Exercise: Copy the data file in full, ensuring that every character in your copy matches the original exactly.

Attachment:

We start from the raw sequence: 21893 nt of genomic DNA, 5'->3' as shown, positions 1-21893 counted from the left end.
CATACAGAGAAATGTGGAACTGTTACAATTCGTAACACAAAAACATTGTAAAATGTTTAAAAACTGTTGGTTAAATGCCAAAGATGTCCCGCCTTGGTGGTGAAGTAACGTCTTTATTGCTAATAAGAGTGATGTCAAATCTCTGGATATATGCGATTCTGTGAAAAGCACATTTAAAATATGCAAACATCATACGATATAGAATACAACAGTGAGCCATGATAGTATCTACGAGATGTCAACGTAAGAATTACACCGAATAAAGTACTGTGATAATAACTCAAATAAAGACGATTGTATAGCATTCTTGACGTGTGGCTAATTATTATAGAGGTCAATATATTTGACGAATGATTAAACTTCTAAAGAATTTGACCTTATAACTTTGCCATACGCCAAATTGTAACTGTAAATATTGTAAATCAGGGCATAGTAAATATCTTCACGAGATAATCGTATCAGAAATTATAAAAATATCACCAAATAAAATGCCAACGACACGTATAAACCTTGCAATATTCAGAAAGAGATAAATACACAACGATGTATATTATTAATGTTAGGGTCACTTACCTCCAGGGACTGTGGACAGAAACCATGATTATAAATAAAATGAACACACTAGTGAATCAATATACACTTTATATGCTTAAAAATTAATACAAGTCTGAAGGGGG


We start from the raw sequence: 21893 nt of genomic DNA, 5'->3' as shown, positions 1-21893 counted from the left end.
CATACAGAGAAATGTGGAACTGTTACAATTCGTAACACAAAAACATTGTAAAATGTTTAAAAACTGTTGGTTAAATGCCAAAGATGTCCCGCCTTGGTGGTGAAGTAACGTCTTTATTGCTAATAAGAGTGATGTCAAATCTCTGGATATATGCGATTCTGTGAAAAGCACATTTAAAATATGCAAACATCATACGATATAGAATACAACAGTGAGCCATGATAGTATCTACGAGATGTCAACGTAAGAATTACACCGAATAAAGTACTGTGATAATAACTCAAATAAAGACGATTGTATAGCATTCTTGACGTGTGGCTAATTATTATAGAGGTCAATATATTTGACGAATGATTAAACTTCTAAAGAATTTGACCTTATAACTTTGCCATACGCCAAATTGTAACTGTAAATATTGTAAATCAGGGCATAGTAAATATCTTCACGAGATAATCGTATCAGAAATTATAAAAATATCACCAAATAAAATGCCAACGACACGTATAAACCTTGCAATATTCAGAAAGAGATAAATACACAACGATGTATATTATTAATGTTAGGGTCACTTACCTCCAGGGACTGTGGACAGAAACCATGATTATAAATAAAATGAACACACTAGTGAATCAATATACACTTTATATGCTTAAAAATTAATACAAGTCTGAAGGGGG